The estate of Madoff insider Jeffry Picower settled civil claims of $7.2bn (£4.6bn) yesterday, significantly boosting the amount available to repay investors swindled in the epic fraud.
Mr Picower, a long-time friend of Bernard Madoff, died of a heart attack in Florida in October 2009 – five months after the court-appointed trustee, Irving Picard, claimed Mr Picower's rates of returns from investments were implausibly high.
Documents filed in the US District Court in New York said Mr Picower's wife, Barbara, agreed to forfeit $7.2bn of net withdrawals, considered proceeds of the Madoff fraud. The settlement is the largest yet for the trustee searching for proceeds of the fraud.
Mrs Picower said: "We will be returning every penny received from almost 35 years of investing with Bernard Madoff. I believe the Madoff Ponzi scheme was deplorable and I am deeply saddened by the tragic impact it continues to have on the lives of its victims."
The family of the accountant and lawyer turned billionaire philanthropist said that Mr Picower had been working toward reaching a settlement at the time of his death. Mrs Picower spoke of her hope that the multi-billion dollar pay-out might "ease the suffering of the fraud victims".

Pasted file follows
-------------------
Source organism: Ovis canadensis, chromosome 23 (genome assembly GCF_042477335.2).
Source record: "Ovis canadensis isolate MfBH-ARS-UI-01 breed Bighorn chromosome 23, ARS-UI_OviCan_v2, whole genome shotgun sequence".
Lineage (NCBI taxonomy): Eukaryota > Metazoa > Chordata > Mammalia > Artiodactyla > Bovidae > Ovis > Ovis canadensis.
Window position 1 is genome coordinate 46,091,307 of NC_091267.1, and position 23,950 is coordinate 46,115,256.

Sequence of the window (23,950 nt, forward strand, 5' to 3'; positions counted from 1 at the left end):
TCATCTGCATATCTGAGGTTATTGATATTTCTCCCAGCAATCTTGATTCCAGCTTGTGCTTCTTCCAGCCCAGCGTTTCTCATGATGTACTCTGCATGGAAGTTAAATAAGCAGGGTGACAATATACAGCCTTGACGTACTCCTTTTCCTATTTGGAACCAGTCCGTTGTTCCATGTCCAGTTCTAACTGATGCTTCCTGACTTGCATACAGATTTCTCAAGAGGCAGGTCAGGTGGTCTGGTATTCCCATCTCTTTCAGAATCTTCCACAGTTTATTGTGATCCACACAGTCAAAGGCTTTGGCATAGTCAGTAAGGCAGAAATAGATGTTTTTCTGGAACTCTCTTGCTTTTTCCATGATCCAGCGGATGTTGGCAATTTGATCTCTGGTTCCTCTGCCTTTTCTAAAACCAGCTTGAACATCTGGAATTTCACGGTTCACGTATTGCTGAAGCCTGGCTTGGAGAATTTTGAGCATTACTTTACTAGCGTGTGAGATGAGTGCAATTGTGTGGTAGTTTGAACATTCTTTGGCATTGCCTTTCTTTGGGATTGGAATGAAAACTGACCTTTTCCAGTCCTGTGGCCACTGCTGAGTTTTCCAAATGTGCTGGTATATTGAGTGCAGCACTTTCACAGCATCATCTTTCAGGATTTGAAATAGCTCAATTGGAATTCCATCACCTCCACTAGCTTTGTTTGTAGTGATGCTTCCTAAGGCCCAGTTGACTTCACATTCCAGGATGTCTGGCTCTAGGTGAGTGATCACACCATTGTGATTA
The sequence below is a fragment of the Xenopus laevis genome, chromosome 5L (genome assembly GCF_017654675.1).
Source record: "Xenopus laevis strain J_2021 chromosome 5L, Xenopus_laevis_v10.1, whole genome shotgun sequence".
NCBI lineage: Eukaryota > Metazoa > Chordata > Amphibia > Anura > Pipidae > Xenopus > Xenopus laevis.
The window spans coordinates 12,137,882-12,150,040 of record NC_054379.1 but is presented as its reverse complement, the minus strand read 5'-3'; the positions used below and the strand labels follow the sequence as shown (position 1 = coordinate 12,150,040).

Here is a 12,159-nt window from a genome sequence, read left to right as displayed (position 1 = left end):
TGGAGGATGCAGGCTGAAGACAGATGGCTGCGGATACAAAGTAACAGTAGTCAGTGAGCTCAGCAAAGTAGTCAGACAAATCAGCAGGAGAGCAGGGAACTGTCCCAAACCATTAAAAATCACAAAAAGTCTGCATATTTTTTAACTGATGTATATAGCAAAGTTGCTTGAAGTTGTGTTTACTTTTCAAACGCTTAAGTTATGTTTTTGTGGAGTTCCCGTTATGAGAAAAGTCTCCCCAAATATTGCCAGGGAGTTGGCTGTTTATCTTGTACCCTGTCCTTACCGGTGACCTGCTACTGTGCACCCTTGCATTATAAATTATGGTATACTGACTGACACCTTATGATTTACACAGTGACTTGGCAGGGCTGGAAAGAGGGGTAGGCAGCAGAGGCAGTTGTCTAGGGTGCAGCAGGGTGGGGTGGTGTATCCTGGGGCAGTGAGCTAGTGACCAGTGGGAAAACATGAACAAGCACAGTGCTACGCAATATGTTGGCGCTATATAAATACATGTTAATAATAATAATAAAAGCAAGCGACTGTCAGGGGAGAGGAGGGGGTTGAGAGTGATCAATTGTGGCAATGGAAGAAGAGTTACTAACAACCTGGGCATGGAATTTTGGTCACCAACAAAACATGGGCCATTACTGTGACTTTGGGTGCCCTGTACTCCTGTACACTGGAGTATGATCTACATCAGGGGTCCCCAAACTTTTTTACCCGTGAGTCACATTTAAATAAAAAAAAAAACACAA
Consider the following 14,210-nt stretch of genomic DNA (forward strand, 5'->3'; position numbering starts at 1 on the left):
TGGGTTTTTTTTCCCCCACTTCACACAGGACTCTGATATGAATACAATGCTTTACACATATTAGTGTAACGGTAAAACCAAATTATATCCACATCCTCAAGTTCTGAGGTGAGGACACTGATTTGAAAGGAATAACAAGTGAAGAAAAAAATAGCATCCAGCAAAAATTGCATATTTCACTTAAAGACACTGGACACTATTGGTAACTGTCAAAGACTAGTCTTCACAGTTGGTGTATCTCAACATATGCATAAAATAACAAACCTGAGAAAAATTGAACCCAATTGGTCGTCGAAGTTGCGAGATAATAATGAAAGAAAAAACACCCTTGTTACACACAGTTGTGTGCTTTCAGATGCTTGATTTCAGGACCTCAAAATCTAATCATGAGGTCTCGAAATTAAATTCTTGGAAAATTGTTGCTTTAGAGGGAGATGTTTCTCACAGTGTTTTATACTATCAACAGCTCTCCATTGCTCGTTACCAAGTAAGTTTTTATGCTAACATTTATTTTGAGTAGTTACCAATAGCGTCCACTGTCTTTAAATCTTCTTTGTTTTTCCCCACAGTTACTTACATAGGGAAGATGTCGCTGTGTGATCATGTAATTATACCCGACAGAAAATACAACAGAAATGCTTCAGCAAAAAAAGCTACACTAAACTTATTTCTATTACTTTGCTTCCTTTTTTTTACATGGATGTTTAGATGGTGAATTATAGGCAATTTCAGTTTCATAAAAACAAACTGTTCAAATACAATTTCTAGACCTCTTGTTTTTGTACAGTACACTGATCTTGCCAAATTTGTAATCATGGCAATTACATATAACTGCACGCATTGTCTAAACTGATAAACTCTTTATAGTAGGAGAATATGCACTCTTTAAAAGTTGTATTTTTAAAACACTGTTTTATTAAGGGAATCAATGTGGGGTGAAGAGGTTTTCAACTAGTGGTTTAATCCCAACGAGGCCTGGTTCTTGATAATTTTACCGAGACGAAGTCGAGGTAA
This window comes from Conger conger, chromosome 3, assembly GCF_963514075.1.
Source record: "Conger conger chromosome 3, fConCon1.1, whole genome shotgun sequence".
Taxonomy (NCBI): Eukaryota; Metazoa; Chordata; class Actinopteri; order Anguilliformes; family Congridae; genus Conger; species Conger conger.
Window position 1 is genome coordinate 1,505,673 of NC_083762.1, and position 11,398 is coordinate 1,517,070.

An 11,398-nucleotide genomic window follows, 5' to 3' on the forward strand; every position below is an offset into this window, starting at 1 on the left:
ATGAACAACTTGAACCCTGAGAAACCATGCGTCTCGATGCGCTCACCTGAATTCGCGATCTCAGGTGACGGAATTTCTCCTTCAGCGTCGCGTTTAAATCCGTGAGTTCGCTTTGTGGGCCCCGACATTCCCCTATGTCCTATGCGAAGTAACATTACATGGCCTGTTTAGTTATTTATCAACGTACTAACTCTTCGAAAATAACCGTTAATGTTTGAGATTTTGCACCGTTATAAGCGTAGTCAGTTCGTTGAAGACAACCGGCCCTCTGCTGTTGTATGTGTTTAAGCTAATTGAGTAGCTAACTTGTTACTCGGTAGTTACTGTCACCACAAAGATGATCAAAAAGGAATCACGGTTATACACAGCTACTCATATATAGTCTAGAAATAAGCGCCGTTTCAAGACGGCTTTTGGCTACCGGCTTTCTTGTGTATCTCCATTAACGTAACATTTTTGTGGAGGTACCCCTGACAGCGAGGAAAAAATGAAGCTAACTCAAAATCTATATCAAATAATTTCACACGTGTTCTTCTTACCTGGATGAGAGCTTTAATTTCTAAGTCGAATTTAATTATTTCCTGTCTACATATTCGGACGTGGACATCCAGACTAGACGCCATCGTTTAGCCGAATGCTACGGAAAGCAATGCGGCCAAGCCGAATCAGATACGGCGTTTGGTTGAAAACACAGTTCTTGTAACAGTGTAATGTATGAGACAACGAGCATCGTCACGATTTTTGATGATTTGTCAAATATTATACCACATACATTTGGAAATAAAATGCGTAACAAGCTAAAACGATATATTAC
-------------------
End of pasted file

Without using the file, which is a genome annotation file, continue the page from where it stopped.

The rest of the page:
Following Friday's settlement, the trustee overseeing the bankrupt investment company, traders and investors say they are already starting to see potential claims on the money they lost when the scheme collapsed in 2008.
The FBI and US prosecutors had investigated whether Mr Picower knew he was profiting from Madoff's scheme, considered the biggest financial fraud in history. The Picower estate's lawyers claimed he knew nothing of the fraud but victims' lawyers argued that he must have recognised the fact that investment returns were "implausibly high". Madoff admitted last year to defrauding thousands of investors through a Ponzi scheme, which paid out returns using money from new investors rather than interest made from profits.
The scheme, which had gone unnoticed since the early 1990s, unravelled during the economic downturn last year when Madoff's investors attempted to withdraw funds amounting to $7 billion which he could not produce.
Madoff, 72, is currently serving a 150-year jail sentence after pleading guilty in March 2009 to orchestrating the fraud. Prosecutors estimated that the scam took in about $65bn.
The Madoff trustee has estimated the amount investors lost at around $20bn. On the second anniversary of Madoff's arrest earlier this month, Mr Picard had managed to secure around $2.6bn in settlements and asset sales.Reuse content